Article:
TOPPER’S STRATEGY: SAUMYA SHARMA, RANK 9, CSE 2017
TOPPER’S STRATEGY: SAUMYA SHARMA, RANK 9, CSE 2017
Hi all! I’m Saumya Sharma, and I have secured AIR 9 in UPSC CSE 2017 in my very first attempt at the age of 23 (I was 22 when I wrote the exam). I formally started my UPSC preparation on 19 February 2017, four months before the prelims, when I was in my final semester at National Law University, Delhi. My optional was law, for which I started preparing only after writing prelims. I did not take any coaching, but I joined many many test series.
My success in this examination was not as breezy as the above paragraph may make it appear to be. During the mains examination week, I was down with viral fever. My fever was not subsiding below 102, at times touching 103. I was lucky enough to have doctors for parents who ensured I got saline drip infusion thrice a day, including in the lunch break between the papers. I remember almost blacking out during the GS2 paper, and I had to quickly eat a chocolate to get the energy required to continue writing my answers somehow. Another thing: When I was 16 years of age, I suddenly, and for causes that still remain undiagnosed, lost my hearing severely. It was extremely difficult in the initial years to cope up with the loss of one of my senses. Eventually, I accepted it and since then have been comfortable with wearing my hearing aids which allow me to hear properly.
I will be sharing my strategy for prelims today through this post. But before I do so, I want to share a few facts with you. This will ensure I do not end up misguiding anyone: (my humble apologies if this sounds like a tell-all, I just want to ensure no one gets the impression that it is easy to prepare from scratch in that short of a time)
- When I learned to read at the age of 3, newspapers were one of the first things I picked up to help me with my alphabets. So reading multiple newspapers for this exam came naturally to me. (https://saumya711.wordpress.
- I believe I had a strong base for GS papers. Reason being when I started studying history and geography, I could recall having studied all that in school.
- Preparing for optional post prelims was easy for me as I had studied law sincerely for over 5 years in my university. If not for my University education, the expansive syllabus of law optional could not have been covered in about 1.5 months.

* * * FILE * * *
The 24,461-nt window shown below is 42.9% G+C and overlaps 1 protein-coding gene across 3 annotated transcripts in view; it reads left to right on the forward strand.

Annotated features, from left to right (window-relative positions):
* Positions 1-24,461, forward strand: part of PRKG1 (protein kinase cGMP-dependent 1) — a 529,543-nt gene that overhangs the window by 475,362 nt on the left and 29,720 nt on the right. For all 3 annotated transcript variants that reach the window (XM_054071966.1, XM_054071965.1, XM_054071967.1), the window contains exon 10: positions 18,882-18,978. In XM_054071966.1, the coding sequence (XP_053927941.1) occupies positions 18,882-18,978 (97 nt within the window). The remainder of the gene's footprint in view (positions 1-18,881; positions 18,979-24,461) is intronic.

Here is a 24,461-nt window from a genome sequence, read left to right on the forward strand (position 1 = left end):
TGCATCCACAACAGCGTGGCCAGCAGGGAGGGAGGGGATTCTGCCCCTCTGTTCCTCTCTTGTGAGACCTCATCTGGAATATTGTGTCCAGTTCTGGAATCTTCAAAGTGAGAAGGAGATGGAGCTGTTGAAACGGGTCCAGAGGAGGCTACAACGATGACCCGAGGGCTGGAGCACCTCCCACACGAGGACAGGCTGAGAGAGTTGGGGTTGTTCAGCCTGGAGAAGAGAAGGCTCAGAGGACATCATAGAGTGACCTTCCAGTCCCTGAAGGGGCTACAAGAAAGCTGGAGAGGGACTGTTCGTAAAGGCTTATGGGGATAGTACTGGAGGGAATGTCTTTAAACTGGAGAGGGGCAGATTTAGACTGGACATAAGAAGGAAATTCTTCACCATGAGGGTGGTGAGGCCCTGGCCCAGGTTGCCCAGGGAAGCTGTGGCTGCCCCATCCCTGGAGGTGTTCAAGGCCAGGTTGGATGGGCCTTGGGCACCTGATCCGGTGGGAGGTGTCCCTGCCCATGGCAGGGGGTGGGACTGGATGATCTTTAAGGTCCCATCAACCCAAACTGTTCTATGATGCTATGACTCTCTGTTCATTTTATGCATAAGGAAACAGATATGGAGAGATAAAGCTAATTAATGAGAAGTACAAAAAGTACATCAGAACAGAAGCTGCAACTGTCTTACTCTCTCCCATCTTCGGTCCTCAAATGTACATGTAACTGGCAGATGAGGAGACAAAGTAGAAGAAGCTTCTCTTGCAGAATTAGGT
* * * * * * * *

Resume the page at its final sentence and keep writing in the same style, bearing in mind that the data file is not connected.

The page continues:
- My graduation in law skilled me with reading everything very thoroughly. This helped immensely with prelims, as extremely specific questions are asked in prelims.
- I have a decent reading speed. This helped as I did not have a lot of time with me.
- I had cracked campus placement interviews, and that helped me a lot with my UPSC interview.
Now that my position when I started preparing is clear, I will tell you about my prelims strategy.
For General Studies, I started by studying all the standard textbooks-
- Ancient History: Old NCERT by RS Sharma, New NCERTs
- Medieval History: 7th class NCERT, selected chapters from Old NCERT
- Modern History: Spectrum, Old NCERT by Bipan Chandra, India After Gandhi (had read the last one years ago)
- Art and Culture: CCRT, NCERT 11th class book on Art, NIOS
- Geography: Goh Cheh Leong, NCERTs, Oxford India Atlas
- Polity: Laxmikant, DD Basu (selected chapters), Our Parliament (selected chapters)
- Environment: Shankar’s; Down to Earth magazine
- Economy: Mrunal’s videos, Sriram IAS material
- Science and Tech: Arihant
- Current Affairs: The Hindu, Insights Daily Current Affairs, Vision monthly magazine
First I covered the static part by reading the books, making my own notes where necessary. Once that was done, I joined Insights Online Test Series. I started giving tests on a biweekly basis. The test series is actually really good, the questions are very similar in their nature to the ones asked in UPSC exam. One should make full use of the test series, read the solutions properly. Don’t hesitate to google something you feel you have not fully understood. Most importantly, revise. Revision is an extremely important part of the preparation, otherwise inside the exam hall your mind will just go blank. I used highlighters of different colours to mark out things depending on the level of revision required for them.
Now, CSAT. Please do not take CSAT lightly. My father helped me a lot with CSAT preparation. My advice would be to buy CSAT books meant for SSC or BANK PO examinations. I did that, and it did help as questions in UPSC were very similar to the ones I had solved from these books.
Time management is most important. My approach was to focus on one subject at a time and move on the next only after I was sure about the first one. This allowed me to set targets to finish subjects, and that gave me a lot of control over my preparation. Another thing, time management is also very important in the examination hall. To master that, you need to give multiple tests in a controlled environment. Insights online test series allows you to do that, so solve those tests sincerely.
Lastly, never stop believing in yourself. The only obstacle is a negative attitude. Remain positive, remain honest with yourself and your preparation. Take out time to do things you love, but never forget the target before you. Every second matters, so go ahead, seize the moment! Wish you all beautiful people all the very best in your endeavours!
PS: here’s the link to my blog post I wrote after I fell sick during mains, in case someone is interested- https://saumya711.wordpress.com/2017/12/05/are-human-endeavours-really-limitless-upsc-mains-2017-my-experience/